Archive for the ‘baking’ Category

Sharing Day

December 19th, 2014
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Olivia wanted to bring our cat, Ocho, for Sharing Day at school. There is no way Claus is going to arrange his schedule to bring the cat, wait for the cat to be presented, and then bring the cat back home.

Just so happened I took a couple of vacation days to just catch up on errands and personal things (including sleep!) so I offered to do it. The teacher was nice enough to rearrange the Sharing schedule to accommodate this.

Unsuspecting Ocho, before her whole day went down the drain.

Unsuspecting Ocho, before her whole day went down the drain.

Ocho should be a pro at it because we've trotted her out for the past two years, but - cats, go figure. She was unhappy at being paraded for a class of second graders.

Ocho: "Too! Many! Hands!!!"

Ocho: "Too! Many! Hands!!!"

I tried to spin it positive for Ocho, telling her this is more petting in 30 minutes than she would get in a whole year. She would hear none of that. Or was it because she couldn't hear over a chorus of excited children greeting her?

Cat Hell.

Cat Hell.

Ocho was actually a real trooper and allowed herself to be groped by 20 children. She didn't really try to run away (much). She didn't yowl, and she doesn't bite or claw in general, so she is a good cat to introduce to new people.

The night before, Olivia and I also baked and frosted cupcakes for the whole class. Olivia was very proud that she (sort of) did it all by herself, frosting and all.

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She was super pleased with herself for being a hit on Sharing Day, and I was very happy to make her happy.

Now if only we could get the cat on board with all this warm fuzzy. Rest up, Ocho. Next year comes sooner than you know it!

Chef Ed Kenney's new restaurant, Mud Hen Water

November 21st, 2014
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Chef Ed Kenney has a lot on his metaphoric plate. The award-winning, telegenic, seemingly ubiquitous culinary figure recently opened Kaimuki Superette, is still managing Town, and is in the planning stages of his latest restaurant, named after the area of town its located in.

Me with Chef Ed Kenney

Me with Chef Ed Kenney

"This is going to be an evening restaurant. We're calling it Mud Hen Water. It's the English translation of Waialae; wai is water, and alae is the native mud hen. The legend goes that there used to be a spring here that the alae frequented and it was only for royalty. It was literally a watering hole. This is going to be a watering hole," he exclaims with what I'm starting to understand is his trademark charismatic enthusiasm. He pointed to a section of the wall and indicated that he'd like to open up the wall and add an outdoors dining section there.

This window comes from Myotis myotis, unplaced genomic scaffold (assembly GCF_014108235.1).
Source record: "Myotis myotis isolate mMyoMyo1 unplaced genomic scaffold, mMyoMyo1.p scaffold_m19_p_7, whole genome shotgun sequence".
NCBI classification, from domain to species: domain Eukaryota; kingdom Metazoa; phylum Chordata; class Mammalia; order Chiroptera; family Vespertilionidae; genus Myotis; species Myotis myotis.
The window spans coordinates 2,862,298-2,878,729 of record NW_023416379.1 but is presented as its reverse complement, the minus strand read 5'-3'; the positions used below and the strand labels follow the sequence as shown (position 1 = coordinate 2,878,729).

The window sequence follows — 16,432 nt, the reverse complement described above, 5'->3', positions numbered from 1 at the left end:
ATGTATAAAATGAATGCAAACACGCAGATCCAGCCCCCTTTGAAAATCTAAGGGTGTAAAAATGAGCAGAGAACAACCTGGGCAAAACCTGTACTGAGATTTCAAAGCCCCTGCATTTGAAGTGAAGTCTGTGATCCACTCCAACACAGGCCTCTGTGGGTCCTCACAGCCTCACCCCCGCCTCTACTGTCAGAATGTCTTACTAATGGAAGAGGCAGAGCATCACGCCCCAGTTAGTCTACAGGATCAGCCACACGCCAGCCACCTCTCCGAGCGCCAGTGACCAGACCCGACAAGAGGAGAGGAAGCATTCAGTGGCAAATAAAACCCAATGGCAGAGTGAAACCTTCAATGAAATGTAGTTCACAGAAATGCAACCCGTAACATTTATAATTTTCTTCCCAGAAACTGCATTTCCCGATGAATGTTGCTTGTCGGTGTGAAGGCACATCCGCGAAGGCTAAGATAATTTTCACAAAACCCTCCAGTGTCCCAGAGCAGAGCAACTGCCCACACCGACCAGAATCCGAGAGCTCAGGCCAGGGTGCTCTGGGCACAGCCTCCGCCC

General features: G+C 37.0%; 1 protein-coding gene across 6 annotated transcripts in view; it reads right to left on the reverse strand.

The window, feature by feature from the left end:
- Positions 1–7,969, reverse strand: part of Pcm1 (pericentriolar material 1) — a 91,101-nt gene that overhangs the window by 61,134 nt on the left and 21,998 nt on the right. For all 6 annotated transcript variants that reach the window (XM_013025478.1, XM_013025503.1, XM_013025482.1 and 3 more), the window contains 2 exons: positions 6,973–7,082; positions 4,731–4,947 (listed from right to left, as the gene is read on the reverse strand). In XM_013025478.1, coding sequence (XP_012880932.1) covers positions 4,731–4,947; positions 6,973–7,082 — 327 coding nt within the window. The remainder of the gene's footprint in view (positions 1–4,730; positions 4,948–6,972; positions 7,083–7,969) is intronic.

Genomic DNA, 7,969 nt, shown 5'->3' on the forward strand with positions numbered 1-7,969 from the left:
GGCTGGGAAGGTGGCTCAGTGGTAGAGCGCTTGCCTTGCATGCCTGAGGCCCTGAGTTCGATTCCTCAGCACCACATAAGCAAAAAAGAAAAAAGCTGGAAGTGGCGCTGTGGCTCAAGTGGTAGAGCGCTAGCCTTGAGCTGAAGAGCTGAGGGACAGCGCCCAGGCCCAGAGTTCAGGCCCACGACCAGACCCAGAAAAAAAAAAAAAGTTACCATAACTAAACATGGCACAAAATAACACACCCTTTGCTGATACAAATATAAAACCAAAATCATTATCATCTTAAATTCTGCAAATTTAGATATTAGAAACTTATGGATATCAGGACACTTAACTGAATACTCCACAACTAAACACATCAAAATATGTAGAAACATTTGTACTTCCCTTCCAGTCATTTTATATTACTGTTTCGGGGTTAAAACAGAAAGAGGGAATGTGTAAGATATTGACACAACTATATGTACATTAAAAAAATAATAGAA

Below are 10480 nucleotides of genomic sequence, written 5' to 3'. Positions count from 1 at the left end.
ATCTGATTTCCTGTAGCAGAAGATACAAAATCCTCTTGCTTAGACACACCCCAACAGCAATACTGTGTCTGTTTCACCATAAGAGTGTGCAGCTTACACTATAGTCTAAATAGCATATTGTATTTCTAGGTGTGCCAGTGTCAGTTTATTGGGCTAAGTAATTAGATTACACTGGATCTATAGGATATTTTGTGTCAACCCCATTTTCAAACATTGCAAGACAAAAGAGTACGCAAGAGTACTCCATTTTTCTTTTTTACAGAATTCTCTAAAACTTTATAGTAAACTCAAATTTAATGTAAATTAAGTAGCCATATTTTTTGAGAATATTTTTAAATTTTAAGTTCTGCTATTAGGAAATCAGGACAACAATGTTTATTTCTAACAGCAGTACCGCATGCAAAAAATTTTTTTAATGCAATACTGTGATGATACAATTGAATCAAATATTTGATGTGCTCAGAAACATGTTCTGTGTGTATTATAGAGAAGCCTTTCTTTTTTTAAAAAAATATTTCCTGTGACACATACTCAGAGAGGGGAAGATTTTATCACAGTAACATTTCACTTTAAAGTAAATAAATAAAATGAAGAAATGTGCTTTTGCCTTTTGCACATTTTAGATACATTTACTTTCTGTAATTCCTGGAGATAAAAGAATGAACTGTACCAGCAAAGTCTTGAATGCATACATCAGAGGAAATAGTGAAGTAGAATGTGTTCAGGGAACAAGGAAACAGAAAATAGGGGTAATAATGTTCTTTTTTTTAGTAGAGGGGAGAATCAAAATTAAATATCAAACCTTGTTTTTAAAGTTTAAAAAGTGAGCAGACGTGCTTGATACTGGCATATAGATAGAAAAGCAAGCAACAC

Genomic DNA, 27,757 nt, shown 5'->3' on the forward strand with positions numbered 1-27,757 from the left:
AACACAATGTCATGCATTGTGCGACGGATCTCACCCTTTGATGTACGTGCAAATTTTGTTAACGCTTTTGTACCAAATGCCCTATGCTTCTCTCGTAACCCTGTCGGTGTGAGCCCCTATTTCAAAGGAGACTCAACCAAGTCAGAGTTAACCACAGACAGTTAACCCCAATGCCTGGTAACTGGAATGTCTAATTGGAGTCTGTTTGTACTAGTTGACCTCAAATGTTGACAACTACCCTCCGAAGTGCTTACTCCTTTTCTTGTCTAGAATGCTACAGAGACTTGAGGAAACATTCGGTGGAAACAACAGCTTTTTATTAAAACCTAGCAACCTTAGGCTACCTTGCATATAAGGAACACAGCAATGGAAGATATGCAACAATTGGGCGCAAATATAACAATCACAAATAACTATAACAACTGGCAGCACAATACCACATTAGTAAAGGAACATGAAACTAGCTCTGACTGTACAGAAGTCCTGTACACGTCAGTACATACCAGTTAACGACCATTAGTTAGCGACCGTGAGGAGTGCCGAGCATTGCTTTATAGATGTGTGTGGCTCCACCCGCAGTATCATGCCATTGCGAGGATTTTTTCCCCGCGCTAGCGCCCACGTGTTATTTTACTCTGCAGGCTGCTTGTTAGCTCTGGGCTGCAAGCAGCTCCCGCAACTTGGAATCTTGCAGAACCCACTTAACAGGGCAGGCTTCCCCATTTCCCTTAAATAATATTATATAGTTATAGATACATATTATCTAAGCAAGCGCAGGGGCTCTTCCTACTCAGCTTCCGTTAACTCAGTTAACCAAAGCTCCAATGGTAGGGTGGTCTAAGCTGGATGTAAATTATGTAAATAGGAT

Site of the future Mud Hen Water

Site of the future Mud Hen Water

Kenney kindly took time out of his schedule to continue showing me around the property at the corner of Waialae and 9th Avenue. He gestures to a small shed attached to the two-story building. "This whole property, we're calling it Food Shed. It's because this shed was here, but it's also based on a watershed - the flow of food from producer to consumer. We look at everything we want to put in this property as kind of food or health and wellness oriented. Upstairs we have acupuncture, Eastern medicine," he continues.

He's excited about the venture, and tireless - and I'm sure Oahu gourmands will be just as excited to see what he comes up with next!

 

Life of grasshopper

May 16th, 2014
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In the morning, I heard a bloodcurdling little-girl scream from the bedroom followed by, "MOMMY MOMMY MOMMY MOMMY MOMMY!!!!!!!"

I calmly walked over to see what the panic was about. I was sure it was nothing traumatic (unless you consider the bug's feelings) and I was right. There was the tiniest two inch grasshopper sitting on the floor, with Olivia dancing around it and pointing.

"It's a grasshopper, Hon. You have seen that before," I chuckled.

Olivia followed my cue and converted her energy to interest. "Can I keep it as a pet? Please?" she begged.

"Just for the day," I relented. "But then you have to let it go tonight."

"Whyyyyy? I just want a pet!" whined my daughter, as if having a 70 pound dog, cat, six bowls of fish, and a tank of shrimp isn't enough.

"Just today," I said firmly, and left.

Later that morning the conversation resurrected between Olivia and my dad. "What is it going to eat?" my dad pointed out. "I don't know what grasshoppers eat, and you need to feed it."

Nobody in the house knew what grasshoppers eat, and most importantly, I do not care what they eat because I will not be feeding it. I reminded her she had to release it back to nature tonight. She complained back at me.

I happened to be baking cookies. "If you love it, set it free, because it needs to live outside, Sweetie. Besides, I will trade you the life of one grasshopper for a coconut macaroon," I offered.

That took all of three seconds. She raced out the door and reappeared in five minutes. She showed it to the neighbor kids first then came home. "I let it go, Mommy!" she confirmed.